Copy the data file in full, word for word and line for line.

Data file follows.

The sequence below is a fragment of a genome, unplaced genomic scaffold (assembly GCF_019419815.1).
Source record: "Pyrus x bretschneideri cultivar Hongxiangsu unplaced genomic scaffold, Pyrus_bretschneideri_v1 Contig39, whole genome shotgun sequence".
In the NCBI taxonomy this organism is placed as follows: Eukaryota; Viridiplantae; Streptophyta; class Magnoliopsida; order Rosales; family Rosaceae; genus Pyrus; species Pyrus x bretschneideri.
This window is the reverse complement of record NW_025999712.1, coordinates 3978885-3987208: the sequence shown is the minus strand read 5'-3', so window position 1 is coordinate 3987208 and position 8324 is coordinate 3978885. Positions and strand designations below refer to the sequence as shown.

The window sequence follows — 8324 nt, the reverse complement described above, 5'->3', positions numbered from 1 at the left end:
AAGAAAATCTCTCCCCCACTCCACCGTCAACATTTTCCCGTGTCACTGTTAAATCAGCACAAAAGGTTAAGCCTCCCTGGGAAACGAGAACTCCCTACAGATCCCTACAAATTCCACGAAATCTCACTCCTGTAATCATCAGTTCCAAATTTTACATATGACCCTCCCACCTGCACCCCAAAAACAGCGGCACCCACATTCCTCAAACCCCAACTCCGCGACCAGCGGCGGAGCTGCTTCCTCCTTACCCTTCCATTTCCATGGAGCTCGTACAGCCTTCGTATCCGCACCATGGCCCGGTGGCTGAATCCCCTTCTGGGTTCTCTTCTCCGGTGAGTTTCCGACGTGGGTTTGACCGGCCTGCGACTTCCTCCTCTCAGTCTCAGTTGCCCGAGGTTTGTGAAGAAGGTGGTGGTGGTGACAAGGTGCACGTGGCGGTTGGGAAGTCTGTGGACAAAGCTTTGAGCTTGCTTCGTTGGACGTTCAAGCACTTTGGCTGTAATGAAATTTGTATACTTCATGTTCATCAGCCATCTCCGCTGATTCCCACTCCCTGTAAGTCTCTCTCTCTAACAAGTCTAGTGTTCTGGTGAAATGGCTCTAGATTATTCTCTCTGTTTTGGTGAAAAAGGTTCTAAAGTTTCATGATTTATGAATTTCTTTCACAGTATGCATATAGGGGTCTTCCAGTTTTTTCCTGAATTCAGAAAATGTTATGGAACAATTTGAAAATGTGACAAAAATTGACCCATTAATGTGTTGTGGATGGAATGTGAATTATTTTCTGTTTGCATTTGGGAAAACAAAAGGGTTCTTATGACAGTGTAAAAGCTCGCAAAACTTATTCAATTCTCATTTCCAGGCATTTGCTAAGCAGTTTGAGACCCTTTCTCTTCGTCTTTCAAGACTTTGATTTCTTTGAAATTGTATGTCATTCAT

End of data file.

The sequence below is a fragment of a genome, unplaced genomic scaffold (assembly GCF_019419815.1).
Source record: "Pyrus x bretschneideri cultivar Hongxiangsu unplaced genomic scaffold, Pyrus_bretschneideri_v1 Contig39, whole genome shotgun sequence".
In the NCBI taxonomy this organism is placed as follows: Eukaryota; Viridiplantae; Streptophyta; class Magnoliopsida; order Rosales; family Rosaceae; genus Pyrus; species Pyrus x bretschneideri.
This window is the reverse complement of record NW_025999712.1, coordinates 3978885-3987208: the sequence shown is the minus strand read 5'-3', so window position 1 is coordinate 3987208 and position 8324 is coordinate 3978885. Positions and strand designations below refer to the sequence as shown.

The window sequence follows — 8324 nt, the reverse complement described above, 5'->3', positions numbered from 1 at the left end:
AAGAAAATCTCTCCCCCACTCCACCGTCAACATTTTCCCGTGTCACTGTTAAATCAGCACAAAAGGTTAAGCCTCCCTGGGAAACGAGAACTCCCTACAGATCCCTACAAATTCCACGAAATCTCACTCCTGTAATCATCAGTTCCAAATTTTACATATGACCCTCCCACCTGCACCCCAAAAACAGCGGCACCCACATTCCTCAAACCCCAACTCCGCGACCAGCGGCGGAGCTGCTTCCTCCTTACCCTTCCATTTCCATGGAGCTCGTACAGCCTTCGTATCCGCACCATGGCCCGGTGGCTGAATCCCCTTCTGGGTTCTCTTCTCCGGTGAGTTTCCGACGTGGGTTTGACCGGCCTGCGACTTCCTCCTCTCAGTCTCAGTTGCCCGAGGTTTGTGAAGAAGGTGGTGGTGGTGACAAGGTGCACGTGGCGGTTGGGAAGTCTGTGGACAAAGCTTTGAGCTTGCTTCGTTGGACGTTCAAGCACTTTGGCTGTAATGAAATTTGTATACTTCATGTTCATCAGCCATCTCCGCTGATTCCCACTCCCTGTAAGTCTCTCTCTCTAACAAGTCTAGTGTTCTGGTGAAATGGCTCTAGATTATTCTCTCTGTTTTGGTGAAAAAGGTTCTAAAGTTTCATGATTTATGAATTTCTTTCACAGTATGCATATAGGGGTCTTCCAGTTTTTTCCTGAATTCAGAAAATGTTATGGAACAATTTGAAAATGTGACAAAAATTGACCCATTAATGTGTTGTGGATGGAATGTGAATTATTTTCTGTTTGCATTTGGGAAAACAAAAGGGTTCTTATGACAGTGTAAAAGCTCGCAAAACTTATTCAATTCTCATTTCCAGGCATTTGCTAAGCAGTTTGAGACCCTTTCTCTTCGTCTTTCAAGACTTTGATTTCTTTGAAATTGTATGTCATTCAT